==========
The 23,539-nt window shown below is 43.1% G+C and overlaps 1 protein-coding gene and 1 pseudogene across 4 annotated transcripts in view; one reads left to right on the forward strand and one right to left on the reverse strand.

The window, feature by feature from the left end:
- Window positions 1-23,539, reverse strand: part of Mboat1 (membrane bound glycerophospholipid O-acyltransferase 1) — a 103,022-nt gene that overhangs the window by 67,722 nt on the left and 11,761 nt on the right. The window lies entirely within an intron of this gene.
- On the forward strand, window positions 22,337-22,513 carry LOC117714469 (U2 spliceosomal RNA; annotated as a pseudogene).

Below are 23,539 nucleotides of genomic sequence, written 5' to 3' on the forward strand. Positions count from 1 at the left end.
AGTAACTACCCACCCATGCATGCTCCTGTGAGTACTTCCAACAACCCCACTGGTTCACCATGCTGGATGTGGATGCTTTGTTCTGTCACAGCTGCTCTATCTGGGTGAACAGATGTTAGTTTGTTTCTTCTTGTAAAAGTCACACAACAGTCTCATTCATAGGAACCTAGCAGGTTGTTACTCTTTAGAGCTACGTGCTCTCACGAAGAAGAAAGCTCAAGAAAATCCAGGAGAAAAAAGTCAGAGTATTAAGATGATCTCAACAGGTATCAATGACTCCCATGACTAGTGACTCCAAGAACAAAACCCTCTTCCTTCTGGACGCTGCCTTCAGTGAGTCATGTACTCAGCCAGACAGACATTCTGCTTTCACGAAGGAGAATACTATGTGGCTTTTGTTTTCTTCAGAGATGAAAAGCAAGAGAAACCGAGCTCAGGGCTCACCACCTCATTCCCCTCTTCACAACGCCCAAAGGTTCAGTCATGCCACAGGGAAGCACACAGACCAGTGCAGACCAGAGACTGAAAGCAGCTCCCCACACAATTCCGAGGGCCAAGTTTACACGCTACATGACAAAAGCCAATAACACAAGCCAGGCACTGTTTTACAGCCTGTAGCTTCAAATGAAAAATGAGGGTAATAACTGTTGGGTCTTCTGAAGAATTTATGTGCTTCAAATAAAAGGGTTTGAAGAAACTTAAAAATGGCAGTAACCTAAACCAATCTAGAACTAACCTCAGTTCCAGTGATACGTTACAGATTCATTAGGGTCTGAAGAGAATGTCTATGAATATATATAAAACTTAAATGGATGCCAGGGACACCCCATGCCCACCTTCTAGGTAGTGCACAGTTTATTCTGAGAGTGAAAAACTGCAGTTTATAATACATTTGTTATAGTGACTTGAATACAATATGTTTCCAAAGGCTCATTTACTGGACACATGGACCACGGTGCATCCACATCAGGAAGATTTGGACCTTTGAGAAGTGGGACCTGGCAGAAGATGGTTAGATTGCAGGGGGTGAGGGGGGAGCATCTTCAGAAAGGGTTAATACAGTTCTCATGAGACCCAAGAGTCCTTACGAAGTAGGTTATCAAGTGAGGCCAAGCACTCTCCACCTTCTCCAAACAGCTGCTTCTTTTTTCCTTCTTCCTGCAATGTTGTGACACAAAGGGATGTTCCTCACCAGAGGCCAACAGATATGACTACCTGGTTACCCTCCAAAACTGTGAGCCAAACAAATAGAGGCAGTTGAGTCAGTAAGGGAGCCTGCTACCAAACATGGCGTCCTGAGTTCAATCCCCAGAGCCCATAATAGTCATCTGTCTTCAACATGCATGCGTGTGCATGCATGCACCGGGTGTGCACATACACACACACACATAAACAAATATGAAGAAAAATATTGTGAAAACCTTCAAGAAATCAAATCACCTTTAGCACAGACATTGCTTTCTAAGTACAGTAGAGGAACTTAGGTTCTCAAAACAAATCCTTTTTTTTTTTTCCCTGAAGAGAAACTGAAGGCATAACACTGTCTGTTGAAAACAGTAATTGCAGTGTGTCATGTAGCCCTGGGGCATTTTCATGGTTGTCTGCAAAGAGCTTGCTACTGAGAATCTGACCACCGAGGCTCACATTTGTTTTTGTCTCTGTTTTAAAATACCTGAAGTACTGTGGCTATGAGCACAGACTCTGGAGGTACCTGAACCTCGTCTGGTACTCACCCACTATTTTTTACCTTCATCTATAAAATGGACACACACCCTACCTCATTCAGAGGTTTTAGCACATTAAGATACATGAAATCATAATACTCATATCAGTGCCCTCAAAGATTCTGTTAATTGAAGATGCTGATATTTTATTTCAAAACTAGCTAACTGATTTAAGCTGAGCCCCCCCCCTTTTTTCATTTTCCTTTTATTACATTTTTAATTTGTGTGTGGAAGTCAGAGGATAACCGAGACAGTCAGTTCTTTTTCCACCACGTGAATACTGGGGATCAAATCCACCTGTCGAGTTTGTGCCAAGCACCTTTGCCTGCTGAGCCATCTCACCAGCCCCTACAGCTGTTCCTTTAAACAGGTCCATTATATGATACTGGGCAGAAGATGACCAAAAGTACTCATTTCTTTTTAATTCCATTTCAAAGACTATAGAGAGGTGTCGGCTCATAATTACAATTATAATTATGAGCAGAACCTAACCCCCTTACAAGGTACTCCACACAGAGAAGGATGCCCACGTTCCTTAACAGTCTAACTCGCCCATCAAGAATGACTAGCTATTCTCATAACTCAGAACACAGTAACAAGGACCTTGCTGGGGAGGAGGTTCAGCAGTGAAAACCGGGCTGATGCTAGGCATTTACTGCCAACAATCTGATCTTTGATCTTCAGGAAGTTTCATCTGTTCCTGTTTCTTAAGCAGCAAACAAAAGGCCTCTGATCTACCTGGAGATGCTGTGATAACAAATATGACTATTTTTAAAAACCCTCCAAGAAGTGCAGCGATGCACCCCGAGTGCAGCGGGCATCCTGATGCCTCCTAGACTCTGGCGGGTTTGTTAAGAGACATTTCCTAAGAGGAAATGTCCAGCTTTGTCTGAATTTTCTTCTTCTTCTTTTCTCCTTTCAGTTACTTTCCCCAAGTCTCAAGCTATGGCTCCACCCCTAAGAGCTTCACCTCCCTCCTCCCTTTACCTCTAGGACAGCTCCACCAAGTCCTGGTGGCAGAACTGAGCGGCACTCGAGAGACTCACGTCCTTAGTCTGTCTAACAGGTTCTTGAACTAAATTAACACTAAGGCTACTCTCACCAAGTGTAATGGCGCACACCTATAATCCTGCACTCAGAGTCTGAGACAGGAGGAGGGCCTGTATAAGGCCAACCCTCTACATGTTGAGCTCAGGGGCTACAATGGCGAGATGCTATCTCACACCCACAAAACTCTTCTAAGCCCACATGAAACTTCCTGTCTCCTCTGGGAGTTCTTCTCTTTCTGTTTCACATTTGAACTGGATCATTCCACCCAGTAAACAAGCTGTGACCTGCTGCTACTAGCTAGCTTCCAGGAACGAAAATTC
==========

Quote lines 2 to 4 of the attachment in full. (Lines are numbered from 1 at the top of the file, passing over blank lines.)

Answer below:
The window, feature by feature from the left end:
- Window positions 1-23,539, reverse strand: part of Mboat1 (membrane bound glycerophospholipid O-acyltransferase 1) — a 103,022-nt gene that overhangs the window by 67,722 nt on the left and 11,761 nt on the right. The window lies entirely within an intron of this gene.
- On the forward strand, window positions 22,337-22,513 carry LOC117714469 (U2 spliceosomal RNA; annotated as a pseudogene).